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Girl Scout Cookie Time

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By Sophie Adler and Juno Portaleo
It’s that time of year again, when millions of girls walk the streets of the world trying to sell as many cookies as possible. That’s right! It’s Girl Scout Cookie Sale Season!
The first Girl Scout cookies were made in 1917. They were simple sugar cookies, home baked, and sold in a high school cafeteria for around 30 cents a pound. Today, when you think of Girl Scout cookies, you probably think of the classic cookies everyone loves, such as Trefoils, Samoas, and Thin Mints. Those are just a few of the cookies Girl Scouts are selling this year. Other choices are Do-Si-Dos, Dulce de Leche, Lemon Chalet Cremes, Lemonades, Savannah Smiles, Shout-outs, Tag-a-longs, Thanks-a-lot, and Thank U Berry Much. Last year, 25% of all the Girl Scout cookies sold in the United States were Thin Mints.
How and where can you buy Girl Scout cookies? You can wait for Girl Scouts to come to your door this January and February. You can choose to pay the low price of $3.50 per box on the spot, or when your cookies are delivered, or visit a cookie booth. Troop 3107 will have a cookie booth in front of InTune Studios in Grant Park every Saturday from 10:00am to 3:00pm in February and March. Please visit their website at for other booth locations.
Now, enough talk about the delicious cookies themselves, and more about the profit Girl Scouts receive from the sweets. Seventy percent of the sales go to the local Girl Scout council and troops, primarily funding Girl Scout camps and camping trips. The remaining 30% goes to the baker to pay for the cookies.
Last year, Girl Scout Troop 3107 sold 7,200 boxes of Girl Scout cookies, raising over $20,000 for the council. Of that, $4,700 came directly back to the troop. Troop 3107 uses its cookie money each year to help pay for its troop-wide Camporee, a weekend-long camping trip at Girl Scout Camp Meriwether in Luthersville, Georgia. The cookie money is used to reduce the cost to all girls and to provide scholarships for girls who wouldn’t otherwise be able to attend.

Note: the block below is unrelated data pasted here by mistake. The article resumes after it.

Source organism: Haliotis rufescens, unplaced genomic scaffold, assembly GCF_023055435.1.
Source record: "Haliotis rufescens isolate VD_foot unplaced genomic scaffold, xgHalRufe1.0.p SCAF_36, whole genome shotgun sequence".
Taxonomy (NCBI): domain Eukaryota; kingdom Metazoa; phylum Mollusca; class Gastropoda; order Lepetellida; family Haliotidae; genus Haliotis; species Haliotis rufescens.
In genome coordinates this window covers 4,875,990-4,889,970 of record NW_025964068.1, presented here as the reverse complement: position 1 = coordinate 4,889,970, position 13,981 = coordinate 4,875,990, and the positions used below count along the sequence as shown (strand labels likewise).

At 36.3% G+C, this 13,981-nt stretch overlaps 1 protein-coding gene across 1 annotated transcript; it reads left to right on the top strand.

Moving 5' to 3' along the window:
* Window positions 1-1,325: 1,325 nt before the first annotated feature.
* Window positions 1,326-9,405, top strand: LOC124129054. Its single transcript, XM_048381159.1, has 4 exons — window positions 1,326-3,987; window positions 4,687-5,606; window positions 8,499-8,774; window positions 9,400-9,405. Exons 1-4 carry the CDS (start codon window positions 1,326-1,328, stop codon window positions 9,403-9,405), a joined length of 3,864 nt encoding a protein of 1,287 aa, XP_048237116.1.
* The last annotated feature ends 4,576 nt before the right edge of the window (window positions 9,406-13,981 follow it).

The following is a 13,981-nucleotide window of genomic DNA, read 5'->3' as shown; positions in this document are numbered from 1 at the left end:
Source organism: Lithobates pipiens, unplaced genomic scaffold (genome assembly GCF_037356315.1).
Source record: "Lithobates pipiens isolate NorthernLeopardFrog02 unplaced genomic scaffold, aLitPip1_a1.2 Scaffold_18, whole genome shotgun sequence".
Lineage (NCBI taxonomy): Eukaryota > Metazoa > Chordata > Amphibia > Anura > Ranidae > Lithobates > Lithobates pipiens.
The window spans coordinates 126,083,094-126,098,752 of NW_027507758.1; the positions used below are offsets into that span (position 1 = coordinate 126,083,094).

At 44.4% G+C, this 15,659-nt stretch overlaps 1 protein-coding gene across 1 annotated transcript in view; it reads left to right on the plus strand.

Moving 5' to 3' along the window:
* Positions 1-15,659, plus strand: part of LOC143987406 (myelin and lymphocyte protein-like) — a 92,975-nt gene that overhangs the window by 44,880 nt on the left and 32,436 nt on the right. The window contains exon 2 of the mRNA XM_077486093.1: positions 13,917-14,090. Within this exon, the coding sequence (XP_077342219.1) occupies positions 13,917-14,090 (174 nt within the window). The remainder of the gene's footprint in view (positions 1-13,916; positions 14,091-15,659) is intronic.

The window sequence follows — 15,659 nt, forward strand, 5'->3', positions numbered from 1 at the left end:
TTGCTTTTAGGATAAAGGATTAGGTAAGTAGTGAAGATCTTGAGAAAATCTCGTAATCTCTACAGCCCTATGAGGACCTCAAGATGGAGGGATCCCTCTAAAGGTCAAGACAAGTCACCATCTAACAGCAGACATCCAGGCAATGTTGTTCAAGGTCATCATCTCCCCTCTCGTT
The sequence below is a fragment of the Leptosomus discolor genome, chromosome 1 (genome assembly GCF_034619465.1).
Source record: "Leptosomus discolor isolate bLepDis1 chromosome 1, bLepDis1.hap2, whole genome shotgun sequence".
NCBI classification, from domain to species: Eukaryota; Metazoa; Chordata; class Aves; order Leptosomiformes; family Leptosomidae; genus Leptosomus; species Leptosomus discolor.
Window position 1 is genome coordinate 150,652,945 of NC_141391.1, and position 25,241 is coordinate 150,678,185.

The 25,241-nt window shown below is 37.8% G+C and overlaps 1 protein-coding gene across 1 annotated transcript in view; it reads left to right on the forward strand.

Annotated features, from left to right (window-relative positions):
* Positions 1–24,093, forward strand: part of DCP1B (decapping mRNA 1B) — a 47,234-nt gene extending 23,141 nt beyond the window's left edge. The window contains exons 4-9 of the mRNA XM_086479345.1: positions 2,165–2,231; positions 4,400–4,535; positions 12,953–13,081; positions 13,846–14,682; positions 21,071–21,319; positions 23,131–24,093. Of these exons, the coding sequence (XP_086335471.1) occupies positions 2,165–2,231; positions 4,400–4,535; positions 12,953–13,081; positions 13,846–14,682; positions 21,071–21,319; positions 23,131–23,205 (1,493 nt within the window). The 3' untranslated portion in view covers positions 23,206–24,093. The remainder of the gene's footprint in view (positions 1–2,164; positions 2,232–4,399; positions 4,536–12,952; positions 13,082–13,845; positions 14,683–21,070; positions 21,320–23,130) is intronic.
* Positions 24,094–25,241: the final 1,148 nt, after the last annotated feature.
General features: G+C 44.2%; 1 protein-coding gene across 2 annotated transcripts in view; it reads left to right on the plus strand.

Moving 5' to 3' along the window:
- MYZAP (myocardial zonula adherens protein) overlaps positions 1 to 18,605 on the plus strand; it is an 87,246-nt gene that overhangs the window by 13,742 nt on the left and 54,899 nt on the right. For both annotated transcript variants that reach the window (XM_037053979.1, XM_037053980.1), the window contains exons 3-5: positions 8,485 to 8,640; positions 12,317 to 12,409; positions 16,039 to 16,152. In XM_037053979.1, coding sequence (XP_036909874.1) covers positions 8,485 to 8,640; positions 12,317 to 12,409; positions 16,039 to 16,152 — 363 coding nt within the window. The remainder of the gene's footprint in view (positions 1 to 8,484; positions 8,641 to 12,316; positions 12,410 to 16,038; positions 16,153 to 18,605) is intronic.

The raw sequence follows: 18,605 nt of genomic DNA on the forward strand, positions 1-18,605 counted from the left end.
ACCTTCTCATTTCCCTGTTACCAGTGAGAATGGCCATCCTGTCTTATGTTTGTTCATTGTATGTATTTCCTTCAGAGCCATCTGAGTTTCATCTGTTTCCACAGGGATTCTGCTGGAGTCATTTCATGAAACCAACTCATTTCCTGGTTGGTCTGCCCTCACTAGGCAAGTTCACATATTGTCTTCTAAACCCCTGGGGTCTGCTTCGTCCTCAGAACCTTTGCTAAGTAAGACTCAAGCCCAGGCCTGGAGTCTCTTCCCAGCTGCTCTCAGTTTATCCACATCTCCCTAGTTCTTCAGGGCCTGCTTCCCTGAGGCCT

Another Girl Scout camp that benefits from cookie money is Camp Timber Ridge in Mableton, Georgia. When camping there recently, the sixth-grade Cadettes of Troop 3107 spoke with the camp ranger, Russ McIver. Ranger McIver is a Girl Scout dad and the caretaker of this 220-acre Girl Scout camp. He shared that without cookie sales Girl Scout camps such as Timber Ridge could not exist. Camps are very expensive to maintain, and the cookie money raised by Girl Scouts provides a significant portion of the budget.
Ms. Elizabeth Carr and Ms. Danielle Hanson are two of the key adult organizers of cookie sales every year for Troop 3107. Ms. Carr remembers selling cookies as a girl and believes it is important for the girls to participate in raising the money to pay for all the fun they get to have as Girl Scouts. Ms. Hanson also emphasized that selling cookies is important for learning business skills like money management and marketing.
Please support Troop 3107 by purchasing delightful Girl Scout cookies!
Editor’s note: Juno and Sophie are 6th Grade Cadette Girl Scouts with Troop 3107.

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